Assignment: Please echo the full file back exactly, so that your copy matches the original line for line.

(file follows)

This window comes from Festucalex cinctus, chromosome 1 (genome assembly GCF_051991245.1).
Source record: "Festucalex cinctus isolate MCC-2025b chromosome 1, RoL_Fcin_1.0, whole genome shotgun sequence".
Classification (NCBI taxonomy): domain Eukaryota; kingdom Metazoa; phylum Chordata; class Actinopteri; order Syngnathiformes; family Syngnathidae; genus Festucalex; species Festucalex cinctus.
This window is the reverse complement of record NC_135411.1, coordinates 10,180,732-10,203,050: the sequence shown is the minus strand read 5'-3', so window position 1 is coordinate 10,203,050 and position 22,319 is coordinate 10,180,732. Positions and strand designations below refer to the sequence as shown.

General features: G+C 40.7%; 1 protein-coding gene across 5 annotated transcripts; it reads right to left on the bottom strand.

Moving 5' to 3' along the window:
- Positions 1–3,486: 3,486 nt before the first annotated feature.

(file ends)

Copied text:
This window comes from Festucalex cinctus, chromosome 1 (genome assembly GCF_051991245.1).
Source record: "Festucalex cinctus isolate MCC-2025b chromosome 1, RoL_Fcin_1.0, whole genome shotgun sequence".
Classification (NCBI taxonomy): domain Eukaryota; kingdom Metazoa; phylum Chordata; class Actinopteri; order Syngnathiformes; family Syngnathidae; genus Festucalex; species Festucalex cinctus.
This window is the reverse complement of record NC_135411.1, coordinates 10,180,732-10,203,050: the sequence shown is the minus strand read 5'-3', so window position 1 is coordinate 10,203,050 and position 22,319 is coordinate 10,180,732. Positions and strand designations below refer to the sequence as shown.

General features: G+C 40.7%; 1 protein-coding gene across 5 annotated transcripts; it reads right to left on the bottom strand.

Moving 5' to 3' along the window:
- Positions 1–3,486: 3,486 nt before the first annotated feature.